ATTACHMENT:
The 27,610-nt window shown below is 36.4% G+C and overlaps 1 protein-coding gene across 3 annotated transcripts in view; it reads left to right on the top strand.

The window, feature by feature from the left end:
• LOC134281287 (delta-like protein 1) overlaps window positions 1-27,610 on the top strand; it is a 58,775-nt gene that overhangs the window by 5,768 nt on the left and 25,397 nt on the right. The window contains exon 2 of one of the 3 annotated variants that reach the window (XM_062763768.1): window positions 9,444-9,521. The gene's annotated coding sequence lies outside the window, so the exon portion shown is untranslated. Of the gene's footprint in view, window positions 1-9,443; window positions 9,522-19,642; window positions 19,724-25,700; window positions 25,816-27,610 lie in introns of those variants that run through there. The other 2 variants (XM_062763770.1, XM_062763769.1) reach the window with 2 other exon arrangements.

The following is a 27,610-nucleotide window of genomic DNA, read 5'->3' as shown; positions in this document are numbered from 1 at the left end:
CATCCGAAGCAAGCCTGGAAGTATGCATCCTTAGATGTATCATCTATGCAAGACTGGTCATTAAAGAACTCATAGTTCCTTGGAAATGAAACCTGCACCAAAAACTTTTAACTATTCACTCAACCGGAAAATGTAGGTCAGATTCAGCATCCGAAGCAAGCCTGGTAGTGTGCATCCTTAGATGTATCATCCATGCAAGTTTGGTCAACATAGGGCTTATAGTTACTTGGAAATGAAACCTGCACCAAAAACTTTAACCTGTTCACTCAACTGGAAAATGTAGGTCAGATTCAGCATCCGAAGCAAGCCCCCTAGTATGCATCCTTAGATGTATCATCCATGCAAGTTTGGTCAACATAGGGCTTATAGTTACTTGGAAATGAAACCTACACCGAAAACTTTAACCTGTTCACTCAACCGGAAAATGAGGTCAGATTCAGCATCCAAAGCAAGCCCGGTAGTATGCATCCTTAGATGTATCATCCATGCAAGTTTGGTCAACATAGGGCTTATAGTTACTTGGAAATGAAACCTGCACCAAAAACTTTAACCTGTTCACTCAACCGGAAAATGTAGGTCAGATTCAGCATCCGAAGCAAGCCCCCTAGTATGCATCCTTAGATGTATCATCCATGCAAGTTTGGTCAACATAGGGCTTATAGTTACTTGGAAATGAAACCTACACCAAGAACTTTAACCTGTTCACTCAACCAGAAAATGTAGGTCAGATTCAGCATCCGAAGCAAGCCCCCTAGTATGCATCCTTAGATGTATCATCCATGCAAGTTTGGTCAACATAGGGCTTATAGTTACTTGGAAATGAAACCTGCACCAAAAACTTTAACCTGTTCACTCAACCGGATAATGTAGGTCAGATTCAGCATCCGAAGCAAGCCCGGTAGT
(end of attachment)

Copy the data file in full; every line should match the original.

The 27,610-nt window shown below is 36.4% G+C and overlaps 1 protein-coding gene across 3 annotated transcripts in view; it reads left to right on the top strand.

The window, feature by feature from the left end:
• LOC134281287 (delta-like protein 1) overlaps window positions 1-27,610 on the top strand; it is a 58,775-nt gene that overhangs the window by 5,768 nt on the left and 25,397 nt on the right. The window contains exon 2 of one of the 3 annotated variants that reach the window (XM_062763768.1): window positions 9,444-9,521. The gene's annotated coding sequence lies outside the window, so the exon portion shown is untranslated. Of the gene's footprint in view, window positions 1-9,443; window positions 9,522-19,642; window positions 19,724-25,700; window positions 25,816-27,610 lie in introns of those variants that run through there. The other 2 variants (XM_062763770.1, XM_062763769.1) reach the window with 2 other exon arrangements.

The following is a 27,610-nucleotide window of genomic DNA, read 5'->3' as shown; positions in this document are numbered from 1 at the left end:
CATCCGAAGCAAGCCTGGAAGTATGCATCCTTAGATGTATCATCTATGCAAGACTGGTCATTAAAGAACTCATAGTTCCTTGGAAATGAAACCTGCACCAAAAACTTTTAACTATTCACTCAACCGGAAAATGTAGGTCAGATTCAGCATCCGAAGCAAGCCTGGTAGTGTGCATCCTTAGATGTATCATCCATGCAAGTTTGGTCAACATAGGGCTTATAGTTACTTGGAAATGAAACCTGCACCAAAAACTTTAACCTGTTCACTCAACTGGAAAATGTAGGTCAGATTCAGCATCCGAAGCAAGCCCCCTAGTATGCATCCTTAGATGTATCATCCATGCAAGTTTGGTCAACATAGGGCTTATAGTTACTTGGAAATGAAACCTACACCGAAAACTTTAACCTGTTCACTCAACCGGAAAATGAGGTCAGATTCAGCATCCAAAGCAAGCCCGGTAGTATGCATCCTTAGATGTATCATCCATGCAAGTTTGGTCAACATAGGGCTTATAGTTACTTGGAAATGAAACCTGCACCAAAAACTTTAACCTGTTCACTCAACCGGAAAATGTAGGTCAGATTCAGCATCCGAAGCAAGCCCCCTAGTATGCATCCTTAGATGTATCATCCATGCAAGTTTGGTCAACATAGGGCTTATAGTTACTTGGAAATGAAACCTACACCAAGAACTTTAACCTGTTCACTCAACCAGAAAATGTAGGTCAGATTCAGCATCCGAAGCAAGCCCCCTAGTATGCATCCTTAGATGTATCATCCATGCAAGTTTGGTCAACATAGGGCTTATAGTTACTTGGAAATGAAACCTGCACCAAAAACTTTAACCTGTTCACTCAACCGGATAATGTAGGTCAGATTCAGCATCCGAAGCAAGCCCGGTAGT